Bring4th

Full Version: Who uses an RSS reader to look at their news?
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The question is simple: Who uses an RSS reader to look at their news? It could be something like Feedly. If you don't know what an RSS reader is, here's a link to Wikipedia. But if you don't know what an RSS reader is, I'd be surprised if you even use one (not trying to put you down, just common sense):

https://en.wikipedia.org/wiki/News_aggregator

The reason I'm asking is because, I'm just trying understand something about the Bring 4th community.

Thanks!
I've been using blogtrottr even since Google Reader shut down a few years ago.  It's not an rss reader per se, but it converts rss feeds, and sends them as an email to your chosen address.  You can choose to get individual emails for each news story (not the best idea!), or you can have the service aggregate stories on a set period - like every 4 hours, or every 12 hours.  It's my main information hub, and I have separate labels for the emails that come in via blogtrottr.

I never thought I'd find anything better than Google Reader to manage my information inputs, and yet blogtrottr + gmail provides an even handier interface imo.
(04-05-2015, 07:41 PM)Bring4th_Plenum Wrote: [ -> ]I've been using blogtrottr even since Google Reader shut down a few years ago.  It's not an rss reader per se, but it converts rss feeds, and sends them as an email to your chosen address.  You can choose to get individual emails for each news story (not the best idea!), or you can have the service aggregate stories on a set period - like every 4 hours, or every 12 hours.  It's my main information hub, and I have separate labels for the emails that come in via blogtrottr.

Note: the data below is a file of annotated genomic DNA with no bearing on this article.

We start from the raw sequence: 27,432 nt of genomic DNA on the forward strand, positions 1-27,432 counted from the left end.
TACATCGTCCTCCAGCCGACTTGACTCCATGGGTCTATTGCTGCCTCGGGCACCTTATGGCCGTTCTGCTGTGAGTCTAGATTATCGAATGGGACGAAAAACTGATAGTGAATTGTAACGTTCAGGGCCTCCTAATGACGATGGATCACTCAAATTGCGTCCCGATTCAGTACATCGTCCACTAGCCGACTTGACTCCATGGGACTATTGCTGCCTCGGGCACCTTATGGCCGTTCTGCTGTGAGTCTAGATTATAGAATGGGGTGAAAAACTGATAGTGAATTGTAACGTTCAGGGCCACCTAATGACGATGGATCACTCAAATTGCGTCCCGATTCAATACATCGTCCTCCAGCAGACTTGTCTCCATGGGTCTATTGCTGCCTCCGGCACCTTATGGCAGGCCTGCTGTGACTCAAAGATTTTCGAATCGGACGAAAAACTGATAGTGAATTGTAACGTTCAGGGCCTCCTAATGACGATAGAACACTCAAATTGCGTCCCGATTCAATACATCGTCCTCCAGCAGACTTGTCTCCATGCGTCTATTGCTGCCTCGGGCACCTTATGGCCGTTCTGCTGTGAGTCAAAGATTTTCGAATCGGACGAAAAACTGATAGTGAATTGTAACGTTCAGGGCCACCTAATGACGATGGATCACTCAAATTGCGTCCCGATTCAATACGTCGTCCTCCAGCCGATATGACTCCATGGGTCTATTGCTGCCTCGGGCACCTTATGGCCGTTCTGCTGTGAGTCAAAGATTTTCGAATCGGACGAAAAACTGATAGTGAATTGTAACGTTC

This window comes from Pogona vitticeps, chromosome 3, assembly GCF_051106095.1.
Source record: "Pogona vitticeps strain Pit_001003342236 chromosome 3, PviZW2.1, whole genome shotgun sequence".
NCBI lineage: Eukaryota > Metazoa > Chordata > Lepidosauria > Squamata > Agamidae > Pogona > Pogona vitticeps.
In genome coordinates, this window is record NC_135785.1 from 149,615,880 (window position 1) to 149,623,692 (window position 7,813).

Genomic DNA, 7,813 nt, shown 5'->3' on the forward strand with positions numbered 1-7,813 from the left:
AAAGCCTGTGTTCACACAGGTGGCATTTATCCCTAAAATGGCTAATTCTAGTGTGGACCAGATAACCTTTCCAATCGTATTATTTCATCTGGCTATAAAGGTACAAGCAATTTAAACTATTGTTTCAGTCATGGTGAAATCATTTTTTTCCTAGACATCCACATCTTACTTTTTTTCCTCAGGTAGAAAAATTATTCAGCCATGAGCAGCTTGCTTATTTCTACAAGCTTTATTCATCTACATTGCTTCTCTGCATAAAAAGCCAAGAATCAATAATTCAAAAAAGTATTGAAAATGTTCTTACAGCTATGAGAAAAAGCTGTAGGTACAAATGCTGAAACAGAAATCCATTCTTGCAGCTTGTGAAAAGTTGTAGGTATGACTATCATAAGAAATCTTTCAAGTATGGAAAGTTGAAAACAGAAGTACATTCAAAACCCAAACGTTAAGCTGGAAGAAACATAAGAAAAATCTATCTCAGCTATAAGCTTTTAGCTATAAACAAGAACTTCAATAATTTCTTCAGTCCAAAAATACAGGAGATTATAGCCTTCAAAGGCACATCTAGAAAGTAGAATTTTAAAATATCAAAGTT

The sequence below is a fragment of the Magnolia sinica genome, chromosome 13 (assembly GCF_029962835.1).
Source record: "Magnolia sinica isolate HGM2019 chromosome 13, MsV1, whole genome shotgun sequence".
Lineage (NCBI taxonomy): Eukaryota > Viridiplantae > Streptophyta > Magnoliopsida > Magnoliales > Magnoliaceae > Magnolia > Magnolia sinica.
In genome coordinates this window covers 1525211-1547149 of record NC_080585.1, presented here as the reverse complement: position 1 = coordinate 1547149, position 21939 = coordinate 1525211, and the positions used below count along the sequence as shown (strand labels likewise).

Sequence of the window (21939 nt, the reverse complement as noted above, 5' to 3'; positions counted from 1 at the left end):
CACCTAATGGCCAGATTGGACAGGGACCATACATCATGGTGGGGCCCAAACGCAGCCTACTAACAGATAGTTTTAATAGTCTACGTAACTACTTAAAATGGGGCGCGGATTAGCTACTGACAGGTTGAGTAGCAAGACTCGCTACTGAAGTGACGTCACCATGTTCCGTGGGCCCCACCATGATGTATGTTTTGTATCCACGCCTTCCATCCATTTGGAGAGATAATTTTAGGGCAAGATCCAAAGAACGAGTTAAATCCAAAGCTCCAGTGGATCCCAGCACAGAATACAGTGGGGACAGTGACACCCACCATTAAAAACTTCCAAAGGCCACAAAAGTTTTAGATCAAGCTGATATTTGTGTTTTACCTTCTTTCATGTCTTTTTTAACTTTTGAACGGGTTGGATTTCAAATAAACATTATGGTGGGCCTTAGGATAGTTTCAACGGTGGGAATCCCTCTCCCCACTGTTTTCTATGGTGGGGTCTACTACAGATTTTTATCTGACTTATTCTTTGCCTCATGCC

I never thought I'd find anything better than Google Reader to manage my information inputs, and yet blogtrottr + gmail provides an even handier interface imo.

I use Feedly. I was absolutely devastated when Google shut down Google Reader. One of my favorite things about Google Reader was the recommendations feature. I also didn't like the idea of transferring all my articles to the new reader.

I don't think I've heard of blogtrottr. I personally like the convenience of being able to choose which articles I want to save as tags. I don't think that blogtrottr would be good for me for that reason. But that seems to be fixed with the labels function you mentioned.

What I can't stand is subscribing to a website that has about 20-30 articles a day. That happened to me for years with Lifehacker, and I said to myself, I can't take this. And there's no way to subscribe to individual things like, for example, productivity. I decided to give up on it, and that freed up a good deal of my time. I subscribe to just a few websites now that churn out very few articles a week.

How does the labels feature work? Feedly is very similar to Google Reader.
(04-05-2015, 08:00 PM)Lighthead Wrote: [ -> ]What I can't stand is subscribing to a website that has about 20-30 articles a day. That happened to me for years with Lifehacker, and I said to myself, I can't take this. And there's no way to subscribe to individual things like, for example, productivity. I decided to give up on it, and that freed up a good deal of my time. I subscribe to just a few websites now that churn out very few articles a week.

as always, it's quality that counts!  

(04-05-2015, 08:00 PM)Lighthead Wrote: [ -> ]How does the labels feature work? Feedly is very similar to Google Reader.

well, anything you can do in gmail regards applying filters for keywords etc, you can apply to the incoming blogtrottr emails.  So you can set up folders for tech articles, sports stuff, etc etc.